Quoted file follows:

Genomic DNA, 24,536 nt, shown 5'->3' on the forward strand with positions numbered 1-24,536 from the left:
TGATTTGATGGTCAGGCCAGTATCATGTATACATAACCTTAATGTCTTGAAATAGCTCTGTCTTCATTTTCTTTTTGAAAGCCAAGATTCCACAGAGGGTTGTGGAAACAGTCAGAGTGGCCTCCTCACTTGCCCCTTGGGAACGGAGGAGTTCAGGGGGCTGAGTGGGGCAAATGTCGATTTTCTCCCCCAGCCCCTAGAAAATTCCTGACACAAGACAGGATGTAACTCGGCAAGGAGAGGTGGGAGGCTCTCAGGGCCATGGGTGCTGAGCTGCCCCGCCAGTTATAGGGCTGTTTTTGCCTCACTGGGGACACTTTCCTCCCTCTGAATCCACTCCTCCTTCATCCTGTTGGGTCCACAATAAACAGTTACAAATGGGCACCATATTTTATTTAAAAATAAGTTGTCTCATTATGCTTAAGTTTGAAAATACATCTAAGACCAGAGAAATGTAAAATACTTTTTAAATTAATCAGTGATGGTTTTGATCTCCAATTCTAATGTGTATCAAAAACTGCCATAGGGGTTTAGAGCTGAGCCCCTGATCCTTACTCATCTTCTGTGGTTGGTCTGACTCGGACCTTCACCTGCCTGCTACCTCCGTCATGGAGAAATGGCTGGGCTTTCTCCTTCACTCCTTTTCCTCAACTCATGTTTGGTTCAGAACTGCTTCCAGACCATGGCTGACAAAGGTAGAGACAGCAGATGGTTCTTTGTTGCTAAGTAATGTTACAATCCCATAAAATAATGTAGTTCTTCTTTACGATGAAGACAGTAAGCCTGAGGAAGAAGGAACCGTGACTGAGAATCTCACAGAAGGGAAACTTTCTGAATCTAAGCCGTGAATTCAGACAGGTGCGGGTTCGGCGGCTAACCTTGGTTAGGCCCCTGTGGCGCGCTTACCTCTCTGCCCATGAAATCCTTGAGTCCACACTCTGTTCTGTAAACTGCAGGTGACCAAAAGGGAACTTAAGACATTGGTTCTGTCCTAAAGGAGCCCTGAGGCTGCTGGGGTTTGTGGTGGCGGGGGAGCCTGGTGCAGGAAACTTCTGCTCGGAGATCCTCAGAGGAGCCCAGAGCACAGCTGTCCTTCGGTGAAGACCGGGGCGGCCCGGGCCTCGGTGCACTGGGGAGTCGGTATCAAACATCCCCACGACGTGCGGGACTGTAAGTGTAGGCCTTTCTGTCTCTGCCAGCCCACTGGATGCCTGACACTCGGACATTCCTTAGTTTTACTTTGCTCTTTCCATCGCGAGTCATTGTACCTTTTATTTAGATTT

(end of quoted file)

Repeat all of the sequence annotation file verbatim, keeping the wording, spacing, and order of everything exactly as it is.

Genomic DNA, 24,536 nt, shown 5'->3' on the forward strand with positions numbered 1-24,536 from the left:
TGATTTGATGGTCAGGCCAGTATCATGTATACATAACCTTAATGTCTTGAAATAGCTCTGTCTTCATTTTCTTTTTGAAAGCCAAGATTCCACAGAGGGTTGTGGAAACAGTCAGAGTGGCCTCCTCACTTGCCCCTTGGGAACGGAGGAGTTCAGGGGGCTGAGTGGGGCAAATGTCGATTTTCTCCCCCAGCCCCTAGAAAATTCCTGACACAAGACAGGATGTAACTCGGCAAGGAGAGGTGGGAGGCTCTCAGGGCCATGGGTGCTGAGCTGCCCCGCCAGTTATAGGGCTGTTTTTGCCTCACTGGGGACACTTTCCTCCCTCTGAATCCACTCCTCCTTCATCCTGTTGGGTCCACAATAAACAGTTACAAATGGGCACCATATTTTATTTAAAAATAAGTTGTCTCATTATGCTTAAGTTTGAAAATACATCTAAGACCAGAGAAATGTAAAATACTTTTTAAATTAATCAGTGATGGTTTTGATCTCCAATTCTAATGTGTATCAAAAACTGCCATAGGGGTTTAGAGCTGAGCCCCTGATCCTTACTCATCTTCTGTGGTTGGTCTGACTCGGACCTTCACCTGCCTGCTACCTCCGTCATGGAGAAATGGCTGGGCTTTCTCCTTCACTCCTTTTCCTCAACTCATGTTTGGTTCAGAACTGCTTCCAGACCATGGCTGACAAAGGTAGAGACAGCAGATGGTTCTTTGTTGCTAAGTAATGTTACAATCCCATAAAATAATGTAGTTCTTCTTTACGATGAAGACAGTAAGCCTGAGGAAGAAGGAACCGTGACTGAGAATCTCACAGAAGGGAAACTTTCTGAATCTAAGCCGTGAATTCAGACAGGTGCGGGTTCGGCGGCTAACCTTGGTTAGGCCCCTGTGGCGCGCTTACCTCTCTGCCCATGAAATCCTTGAGTCCACACTCTGTTCTGTAAACTGCAGGTGACCAAAAGGGAACTTAAGACATTGGTTCTGTCCTAAAGGAGCCCTGAGGCTGCTGGGGTTTGTGGTGGCGGGGGAGCCTGGTGCAGGAAACTTCTGCTCGGAGATCCTCAGAGGAGCCCAGAGCACAGCTGTCCTTCGGTGAAGACCGGGGCGGCCCGGGCCTCGGTGCACTGGGGAGTCGGTATCAAACATCCCCACGACGTGCGGGACTGTAAGTGTAGGCCTTTCTGTCTCTGCCAGCCCACTGGATGCCTGACACTCGGACATTCCTTAGTTTTACTTTGCTCTTTCCATCGCGAGTCATTGTACCTTTTATTTAGATTT